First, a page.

The Loews on 84th Street abhors me - or at least the basement-level terrordome that is Auditorium 5 does. First the audio was blown in Miami Vice and now...a shirt-tearing brouhaha that busted out during the climactic scene in Idlewild a few seats away from me. While this gives me ready-made excuses to view these fine works of art again, I prefer to leave my brushes with bodily harm to subway rides and drunks at Shea Stadium. This was no mere instance of macho posturing - the haymakers were flying with malicious intent. After about 5 minutes security broke it up and the gasps subsided - but my view of the screen had become unfortunately oblique. The stated cause of attack was a request to cease knocking the back of a seat - followed by a smack to the back of a head.

I'll mark it down to the energy created by the boisterously imaginative film - a musical scared to fully embrace the joyful excess of the form - but which shows great boldness within its own limitations - the boundary of which is the speakeasy, Church. Most of the singing and all of the dancing take place inside of it - as it provides a narrative reason for all the emoting. One of the only number that takes place in the waking world outside is a rendition of "Church"(off '03s Speakerboxxx) by Big Boi and an animated rooster as he races away from pissed off mobsters (deliriously intercut with with hopped up jitterbuggers at the club). It is what the whole movie should have been - had it not been for a fear of kids cracking up at guys bursting into song at random. God I hate kids. Anyway - that sequence is one of a few expert instances of parallel editing which director Bryan Barber peppers in (another fine example: cutting between Andre and Big Boi meeting their respective loves - their styles in perfect counterpoint). One wonders how so many clunky exposition scenes are dropped in when the narrative is pushed forward so fluidly otherwise. It is his debut film, after all, though.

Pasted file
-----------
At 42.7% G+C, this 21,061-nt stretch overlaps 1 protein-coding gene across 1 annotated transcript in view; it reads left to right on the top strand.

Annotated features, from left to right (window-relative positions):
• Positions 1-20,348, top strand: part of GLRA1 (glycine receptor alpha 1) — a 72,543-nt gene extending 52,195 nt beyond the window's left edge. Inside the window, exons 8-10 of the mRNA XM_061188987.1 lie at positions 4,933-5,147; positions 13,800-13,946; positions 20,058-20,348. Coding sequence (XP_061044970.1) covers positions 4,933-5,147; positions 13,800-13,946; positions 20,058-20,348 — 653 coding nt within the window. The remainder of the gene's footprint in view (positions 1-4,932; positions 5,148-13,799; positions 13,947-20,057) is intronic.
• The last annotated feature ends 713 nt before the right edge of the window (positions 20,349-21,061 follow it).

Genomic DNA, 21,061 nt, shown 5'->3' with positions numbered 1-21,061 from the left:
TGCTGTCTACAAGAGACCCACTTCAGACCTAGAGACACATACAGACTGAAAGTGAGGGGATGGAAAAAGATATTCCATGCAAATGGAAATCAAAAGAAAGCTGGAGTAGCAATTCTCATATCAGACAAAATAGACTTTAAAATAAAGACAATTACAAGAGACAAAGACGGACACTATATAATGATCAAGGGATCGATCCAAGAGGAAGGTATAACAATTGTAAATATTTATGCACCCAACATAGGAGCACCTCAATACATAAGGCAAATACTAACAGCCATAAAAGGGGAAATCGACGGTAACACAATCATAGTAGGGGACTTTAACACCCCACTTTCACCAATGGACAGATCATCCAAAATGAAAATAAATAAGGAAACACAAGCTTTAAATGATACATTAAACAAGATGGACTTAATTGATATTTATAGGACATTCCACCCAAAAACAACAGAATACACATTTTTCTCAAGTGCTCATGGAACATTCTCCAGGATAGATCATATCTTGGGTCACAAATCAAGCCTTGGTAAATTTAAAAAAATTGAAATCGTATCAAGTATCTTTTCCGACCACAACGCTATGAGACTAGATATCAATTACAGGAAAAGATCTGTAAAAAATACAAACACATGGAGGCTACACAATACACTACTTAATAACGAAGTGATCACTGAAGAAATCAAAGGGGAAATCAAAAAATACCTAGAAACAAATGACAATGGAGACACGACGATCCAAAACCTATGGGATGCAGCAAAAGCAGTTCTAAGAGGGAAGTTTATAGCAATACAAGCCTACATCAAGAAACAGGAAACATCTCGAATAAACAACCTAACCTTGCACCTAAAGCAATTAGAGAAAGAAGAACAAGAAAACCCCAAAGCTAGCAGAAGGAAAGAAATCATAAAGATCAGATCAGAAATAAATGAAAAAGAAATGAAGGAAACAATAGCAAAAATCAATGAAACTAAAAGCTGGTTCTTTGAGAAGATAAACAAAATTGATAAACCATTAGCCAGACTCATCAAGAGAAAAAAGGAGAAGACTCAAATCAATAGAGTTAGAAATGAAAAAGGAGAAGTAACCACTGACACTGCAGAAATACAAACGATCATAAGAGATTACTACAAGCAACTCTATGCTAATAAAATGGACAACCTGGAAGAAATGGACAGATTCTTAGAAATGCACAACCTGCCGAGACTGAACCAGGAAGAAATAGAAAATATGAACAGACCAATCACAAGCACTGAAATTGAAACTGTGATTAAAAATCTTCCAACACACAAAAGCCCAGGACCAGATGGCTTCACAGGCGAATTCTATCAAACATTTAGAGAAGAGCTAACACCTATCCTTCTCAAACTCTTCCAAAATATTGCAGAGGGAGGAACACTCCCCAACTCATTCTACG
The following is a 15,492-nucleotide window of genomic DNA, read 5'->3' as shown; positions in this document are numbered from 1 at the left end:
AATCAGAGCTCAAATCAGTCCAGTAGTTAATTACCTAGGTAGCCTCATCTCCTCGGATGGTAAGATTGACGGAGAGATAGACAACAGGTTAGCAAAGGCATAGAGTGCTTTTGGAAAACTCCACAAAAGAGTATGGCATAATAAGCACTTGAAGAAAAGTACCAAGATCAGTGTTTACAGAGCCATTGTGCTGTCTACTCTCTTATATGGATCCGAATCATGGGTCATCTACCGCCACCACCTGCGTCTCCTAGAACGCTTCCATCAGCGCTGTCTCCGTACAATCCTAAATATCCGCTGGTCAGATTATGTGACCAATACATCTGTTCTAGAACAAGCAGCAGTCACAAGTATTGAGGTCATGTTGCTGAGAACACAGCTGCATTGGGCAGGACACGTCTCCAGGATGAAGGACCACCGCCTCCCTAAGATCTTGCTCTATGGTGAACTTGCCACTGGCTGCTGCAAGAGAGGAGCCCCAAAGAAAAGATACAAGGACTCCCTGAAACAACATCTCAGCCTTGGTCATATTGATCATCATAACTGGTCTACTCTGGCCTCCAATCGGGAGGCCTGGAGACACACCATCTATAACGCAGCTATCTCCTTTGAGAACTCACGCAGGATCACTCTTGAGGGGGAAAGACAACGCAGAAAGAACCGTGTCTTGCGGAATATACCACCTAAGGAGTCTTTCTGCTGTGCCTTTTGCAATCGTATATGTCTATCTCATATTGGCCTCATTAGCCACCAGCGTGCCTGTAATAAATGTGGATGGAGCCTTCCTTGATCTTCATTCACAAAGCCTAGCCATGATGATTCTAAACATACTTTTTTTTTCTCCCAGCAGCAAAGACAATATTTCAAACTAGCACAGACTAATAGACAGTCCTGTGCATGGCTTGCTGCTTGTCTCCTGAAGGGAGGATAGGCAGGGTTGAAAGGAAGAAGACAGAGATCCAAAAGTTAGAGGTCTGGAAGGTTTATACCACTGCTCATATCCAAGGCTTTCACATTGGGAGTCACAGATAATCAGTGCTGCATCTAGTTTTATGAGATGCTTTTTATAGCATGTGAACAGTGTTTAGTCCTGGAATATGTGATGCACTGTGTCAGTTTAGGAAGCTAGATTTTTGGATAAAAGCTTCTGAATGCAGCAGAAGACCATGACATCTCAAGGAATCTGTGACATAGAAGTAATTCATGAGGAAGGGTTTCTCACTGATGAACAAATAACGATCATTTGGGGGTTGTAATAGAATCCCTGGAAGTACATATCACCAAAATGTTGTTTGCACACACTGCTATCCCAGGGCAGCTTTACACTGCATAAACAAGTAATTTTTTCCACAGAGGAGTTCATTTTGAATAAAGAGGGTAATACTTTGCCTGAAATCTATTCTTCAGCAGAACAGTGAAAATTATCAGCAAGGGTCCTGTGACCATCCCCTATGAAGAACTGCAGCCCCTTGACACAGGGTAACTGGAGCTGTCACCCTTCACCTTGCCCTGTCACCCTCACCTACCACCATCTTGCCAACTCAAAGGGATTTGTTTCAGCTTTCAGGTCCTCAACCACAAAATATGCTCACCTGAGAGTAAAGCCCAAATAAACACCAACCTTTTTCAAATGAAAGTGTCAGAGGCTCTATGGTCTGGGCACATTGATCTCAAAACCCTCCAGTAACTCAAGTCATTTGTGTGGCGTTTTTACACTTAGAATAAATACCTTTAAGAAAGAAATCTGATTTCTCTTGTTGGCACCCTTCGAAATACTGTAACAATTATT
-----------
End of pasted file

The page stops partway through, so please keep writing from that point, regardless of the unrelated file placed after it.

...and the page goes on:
Much of the soundtrack is off of The Love Below/Speakerboxxx. In addition to "Church", there was "Bowtie", "Rooster", "She Lives in my Lap", "Vibrate", and "Take Off Your Cool." Curious - because that's more than what appears from the recently released (and quite good) album sdtk.

Anyway - the performances inside of the club are hyperactive but, to me, appropriate. Barber gets antsy cutting between the performers on-stage and the astonishing dancers in the pit- but it's all done with a fine sense of rhythm. The sense of space may not be there - but its suffused with musicality, so I forgive its breach of good film form.

A small thing - the use off-screen sound. There are a number of jokes shouted out by characters out of frame as the main action is being filmed - as when lead chanteuse Paula Patton is struggling on-stage, we hear Macy Gray's floozy yelling at her to stop repeating the same lyric (with more curses thrown in). Normally we'd see a cutaway to her saying this - but Barber establishes her in the space earlier, and then her voice recognizably shouts the putdown with Patton firmly in frame. It creates a fuller sense of a rowdy crowd, and of crowded space, than a normal cut-in would.

And it has, quite possibly, the greatest end credit sequence of all time - as Andre Benjamin sings "PJ & Rooster" on a big white stage made famous by set designer Van Nest Polglase and all those Astaire-Rogers movies. There's tap solos, dancing girls, and an OutKast tune. All I could ever ask for.

Watch the Matt Singer-hosted COMIC-CON CHRONICLES online!